"Berkeley Developer Sees Future in Small, Smart Homes"

Berkeleyside | March 8, 2012

In a top-secret location in Berkeley, Patrick Kennedy is showing a reporter around a tiny living space — so compact in fact that, at 160 sq ft, it is the smallest apartment one is legally allowed to build.

“It is how small you can go without causing psychological problems,” jokes Kennedy, who, through his company, Panoramic Interests, is responsible for developing swathes of Berkeley. His projects include the Gaia Building on Allston Way, the Berkeleyan Apartments on Oxford Street, and the Touriel Building on University.


"California’s Smallest Legal Apartment: SMARTSPACE"

apartment therapy | March 5, 2012

Housing developer, Patrick Kennedy, is a small space lover and is aiming to develop the smallest apartment allowed by California code. At around 160-square-feet not a single inch goes unused and everything is multi-purpose. He’s given his residential response to the Smart Car a spin — watch the video below to find out what works great, and what just cramps his style.

Kennedy lived in a 78-square-foot Airstream for a period of time, and was inspired to build small homes. He built the tiny apartment prototype, SMARTSPACE 1.0, in a Berkeley warehouse and had an MIT student live in, and test the home. It’s actually very impressive the amount of research that went into the design, and how efficient they’ve been with the space. After the trial period they’ve honed in on the sucesSFul details, as well as tweaks that they plan to make for the next version.


"Twitter a Reason 10th and Market Will Be Hot Spot"

San Francisco Chronicle | February 29, 2012

The intersection of 10th and Market streets isn’t much to look at now: an abundance of asphalt, construction workers in a hole and on a roof, a sandwich board touting the virtues of bacon.

Stop by in a few years. I’ll wager that what you see is San Francisco’s newest hot spot.

Some clues are obvious on the landscape. Others aren’t yet apparent. And if the details are site-specific, the alchemy at work shows what cities everywhere need to thrive – a diversity of economies and scales that are flexible enough to allow for tranSFormations large and small.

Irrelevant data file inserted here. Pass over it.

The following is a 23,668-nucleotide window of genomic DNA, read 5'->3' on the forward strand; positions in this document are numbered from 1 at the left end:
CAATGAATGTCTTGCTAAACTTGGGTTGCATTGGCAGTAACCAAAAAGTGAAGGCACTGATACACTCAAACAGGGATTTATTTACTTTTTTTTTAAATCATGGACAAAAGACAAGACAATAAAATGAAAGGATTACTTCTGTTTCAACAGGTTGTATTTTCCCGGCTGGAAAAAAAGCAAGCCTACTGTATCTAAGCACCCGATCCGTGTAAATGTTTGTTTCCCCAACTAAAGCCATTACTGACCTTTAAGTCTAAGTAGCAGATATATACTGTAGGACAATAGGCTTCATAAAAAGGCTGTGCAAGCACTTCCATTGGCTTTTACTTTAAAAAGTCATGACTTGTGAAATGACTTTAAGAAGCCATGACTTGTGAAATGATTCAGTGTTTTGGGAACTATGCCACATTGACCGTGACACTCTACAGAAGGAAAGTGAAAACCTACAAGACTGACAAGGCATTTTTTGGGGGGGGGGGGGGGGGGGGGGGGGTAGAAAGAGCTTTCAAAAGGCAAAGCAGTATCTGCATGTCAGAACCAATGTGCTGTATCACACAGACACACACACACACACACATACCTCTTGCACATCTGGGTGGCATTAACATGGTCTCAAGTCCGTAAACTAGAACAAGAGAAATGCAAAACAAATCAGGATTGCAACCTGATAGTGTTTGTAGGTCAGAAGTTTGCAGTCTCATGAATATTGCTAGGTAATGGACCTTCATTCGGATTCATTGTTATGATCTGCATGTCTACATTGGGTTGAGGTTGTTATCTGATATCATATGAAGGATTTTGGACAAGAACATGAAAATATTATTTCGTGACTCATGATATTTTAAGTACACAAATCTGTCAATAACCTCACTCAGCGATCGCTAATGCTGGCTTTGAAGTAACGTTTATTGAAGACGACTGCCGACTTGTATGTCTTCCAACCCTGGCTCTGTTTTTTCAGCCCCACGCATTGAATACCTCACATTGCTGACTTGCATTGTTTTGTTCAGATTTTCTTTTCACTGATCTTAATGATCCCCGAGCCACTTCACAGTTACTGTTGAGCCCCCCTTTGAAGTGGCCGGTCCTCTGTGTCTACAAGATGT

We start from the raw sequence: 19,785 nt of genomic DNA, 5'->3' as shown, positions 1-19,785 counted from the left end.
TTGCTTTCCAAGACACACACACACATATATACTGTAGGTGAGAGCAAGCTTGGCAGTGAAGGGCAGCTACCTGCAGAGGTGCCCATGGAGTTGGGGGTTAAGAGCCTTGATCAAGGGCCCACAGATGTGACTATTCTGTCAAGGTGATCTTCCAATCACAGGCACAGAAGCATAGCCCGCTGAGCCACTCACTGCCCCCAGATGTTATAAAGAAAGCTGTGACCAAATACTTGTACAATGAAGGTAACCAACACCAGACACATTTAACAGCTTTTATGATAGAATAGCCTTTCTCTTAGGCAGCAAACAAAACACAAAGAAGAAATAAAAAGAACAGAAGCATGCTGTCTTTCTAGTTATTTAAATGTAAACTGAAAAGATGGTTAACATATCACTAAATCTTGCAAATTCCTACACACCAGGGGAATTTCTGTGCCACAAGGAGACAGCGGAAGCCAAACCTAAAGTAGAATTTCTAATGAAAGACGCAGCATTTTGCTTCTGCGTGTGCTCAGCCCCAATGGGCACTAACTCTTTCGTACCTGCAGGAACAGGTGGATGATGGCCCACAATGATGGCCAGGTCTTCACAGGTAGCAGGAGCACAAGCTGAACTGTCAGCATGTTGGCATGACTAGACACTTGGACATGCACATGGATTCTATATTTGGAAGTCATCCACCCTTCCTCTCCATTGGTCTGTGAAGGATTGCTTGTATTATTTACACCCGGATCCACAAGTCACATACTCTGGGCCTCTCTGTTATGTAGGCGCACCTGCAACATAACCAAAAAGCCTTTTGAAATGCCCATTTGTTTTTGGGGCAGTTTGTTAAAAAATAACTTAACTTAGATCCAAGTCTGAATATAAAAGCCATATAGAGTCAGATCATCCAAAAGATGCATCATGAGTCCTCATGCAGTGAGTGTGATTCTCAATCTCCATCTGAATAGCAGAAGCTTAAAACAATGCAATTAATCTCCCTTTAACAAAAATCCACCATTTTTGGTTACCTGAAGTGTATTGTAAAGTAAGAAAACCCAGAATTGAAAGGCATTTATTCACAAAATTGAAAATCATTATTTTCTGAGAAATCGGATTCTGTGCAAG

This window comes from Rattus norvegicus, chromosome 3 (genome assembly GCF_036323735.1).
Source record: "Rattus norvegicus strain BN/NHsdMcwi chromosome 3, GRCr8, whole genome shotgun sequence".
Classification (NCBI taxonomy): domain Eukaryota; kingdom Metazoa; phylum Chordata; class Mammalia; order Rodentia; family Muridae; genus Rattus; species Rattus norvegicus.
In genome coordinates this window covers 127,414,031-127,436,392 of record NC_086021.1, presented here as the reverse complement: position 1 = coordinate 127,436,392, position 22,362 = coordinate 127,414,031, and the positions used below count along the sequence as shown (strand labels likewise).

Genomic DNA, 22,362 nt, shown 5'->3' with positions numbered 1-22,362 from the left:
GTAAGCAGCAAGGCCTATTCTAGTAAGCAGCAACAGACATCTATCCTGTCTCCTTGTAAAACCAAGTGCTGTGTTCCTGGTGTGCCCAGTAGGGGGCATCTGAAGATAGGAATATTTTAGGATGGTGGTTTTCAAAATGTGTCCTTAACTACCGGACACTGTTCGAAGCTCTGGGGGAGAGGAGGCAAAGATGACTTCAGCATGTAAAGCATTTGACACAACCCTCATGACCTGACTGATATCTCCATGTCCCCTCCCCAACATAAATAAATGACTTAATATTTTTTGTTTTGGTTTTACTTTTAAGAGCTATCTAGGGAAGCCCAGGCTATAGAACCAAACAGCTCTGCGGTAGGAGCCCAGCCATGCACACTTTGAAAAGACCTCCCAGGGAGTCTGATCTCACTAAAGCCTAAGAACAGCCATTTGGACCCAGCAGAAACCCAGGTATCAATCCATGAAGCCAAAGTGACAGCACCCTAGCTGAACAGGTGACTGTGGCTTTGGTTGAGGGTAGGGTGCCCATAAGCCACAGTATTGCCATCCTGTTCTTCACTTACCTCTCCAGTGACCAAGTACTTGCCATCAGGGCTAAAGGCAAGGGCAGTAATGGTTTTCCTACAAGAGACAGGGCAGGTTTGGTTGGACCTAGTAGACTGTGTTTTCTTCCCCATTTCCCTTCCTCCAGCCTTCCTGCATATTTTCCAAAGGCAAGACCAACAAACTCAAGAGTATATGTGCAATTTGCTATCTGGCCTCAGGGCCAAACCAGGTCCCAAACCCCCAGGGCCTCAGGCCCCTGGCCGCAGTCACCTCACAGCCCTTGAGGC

"Airstream-Inspired Apartments Offer Tiny Luxury Homes on a Budget"

treehugger | February 21, 2012

From Graham Hill’s LifeEdited project to tranSFormer apartments with moving walls, TreeHugger has featured many a dwelling from the less-is-more school of design. What stands out in these examples is the use of smart design, creativity and order to deliver the same function and even atmosphere that would previously have been delivered by simply throwing more square footage into a home. Just as fossil fuels are the enemy of creativity, it seems that over-sized homes are the enemy of smart design.


"Airstream-Inspired Apartments as Affordable Tiny Homes"

YouTube.com | February 20, 2012

Patrick Kennedy is a housing developer who likes to build small. His vision is to build the housing equivalent of the Smart Car. His SMARTSPACEs will be small- just a couple hundred square feet- and prefabricated. Kennedy envisions this type of development as “a larger and hipper version of LEGO blocks”.

Building prefab allows him to construct faster and more efficiently (avoiding a lot of construction waste) and everything down to the lighting and type of furniture has been studied carefully so that space is maximized in the tiny units.


"The Urban Future of Work"

Spur | January 5, 2012

How denser, more urban workplaces will strengthen the Bay Area’s economic competitiveness.

High unemployment rates and slow employment growth continue to threaten our economy. Once-succesSFul sectors are in decline. Even the workplace is in transition. New technologies and ways of working have disrupted everything from the speed of a typical product cycle to the amount of real estate a company needs.

But as our economy changes, the emerging story is also a positive one.


"S.F. considers how to boost Muni ridership"

SF Gate | January 4, 2012

Despite San Francisco’s long-entrenched Transit First policy, nearly 2 in 3 trips in the city are made by car. Transportation officials want to get the number to 1 in 2 trips before the decade is over.

That would mean more people would need to get around by riding Muni, biking and walking – options that produce less congestion and air pollution.